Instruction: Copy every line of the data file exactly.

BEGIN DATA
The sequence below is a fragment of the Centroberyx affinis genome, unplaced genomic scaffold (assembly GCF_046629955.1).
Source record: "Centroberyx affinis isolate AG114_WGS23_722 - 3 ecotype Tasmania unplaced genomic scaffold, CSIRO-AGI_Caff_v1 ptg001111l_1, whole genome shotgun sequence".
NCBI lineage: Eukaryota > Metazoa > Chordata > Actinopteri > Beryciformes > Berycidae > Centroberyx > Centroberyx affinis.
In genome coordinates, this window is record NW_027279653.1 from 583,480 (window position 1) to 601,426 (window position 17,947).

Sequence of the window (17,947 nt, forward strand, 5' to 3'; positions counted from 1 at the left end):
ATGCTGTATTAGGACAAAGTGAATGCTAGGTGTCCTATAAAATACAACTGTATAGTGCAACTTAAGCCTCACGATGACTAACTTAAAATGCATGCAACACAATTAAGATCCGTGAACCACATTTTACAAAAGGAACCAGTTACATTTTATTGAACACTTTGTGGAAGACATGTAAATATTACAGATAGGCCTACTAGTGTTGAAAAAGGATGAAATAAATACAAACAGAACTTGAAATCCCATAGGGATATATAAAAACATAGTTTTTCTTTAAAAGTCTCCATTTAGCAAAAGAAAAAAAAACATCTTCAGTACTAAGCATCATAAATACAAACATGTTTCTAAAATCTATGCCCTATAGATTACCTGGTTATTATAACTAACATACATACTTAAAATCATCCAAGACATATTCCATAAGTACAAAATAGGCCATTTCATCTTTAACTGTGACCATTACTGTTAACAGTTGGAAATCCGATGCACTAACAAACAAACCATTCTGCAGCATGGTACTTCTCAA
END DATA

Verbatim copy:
The sequence below is a fragment of the Centroberyx affinis genome, unplaced genomic scaffold (assembly GCF_046629955.1).
Source record: "Centroberyx affinis isolate AG114_WGS23_722 - 3 ecotype Tasmania unplaced genomic scaffold, CSIRO-AGI_Caff_v1 ptg001111l_1, whole genome shotgun sequence".
NCBI lineage: Eukaryota > Metazoa > Chordata > Actinopteri > Beryciformes > Berycidae > Centroberyx > Centroberyx affinis.
In genome coordinates, this window is record NW_027279653.1 from 583,480 (window position 1) to 601,426 (window position 17,947).

Sequence of the window (17,947 nt, forward strand, 5' to 3'; positions counted from 1 at the left end):
ATGCTGTATTAGGACAAAGTGAATGCTAGGTGTCCTATAAAATACAACTGTATAGTGCAACTTAAGCCTCACGATGACTAACTTAAAATGCATGCAACACAATTAAGATCCGTGAACCACATTTTACAAAAGGAACCAGTTACATTTTATTGAACACTTTGTGGAAGACATGTAAATATTACAGATAGGCCTACTAGTGTTGAAAAAGGATGAAATAAATACAAACAGAACTTGAAATCCCATAGGGATATATAAAAACATAGTTTTTCTTTAAAAGTCTCCATTTAGCAAAAGAAAAAAAAACATCTTCAGTACTAAGCATCATAAATACAAACATGTTTCTAAAATCTATGCCCTATAGATTACCTGGTTATTATAACTAACATACATACTTAAAATCATCCAAGACATATTCCATAAGTACAAAATAGGCCATTTCATCTTTAACTGTGACCATTACTGTTAACAGTTGGAAATCCGATGCACTAACAAACAAACCATTCTGCAGCATGGTACTTCTCAA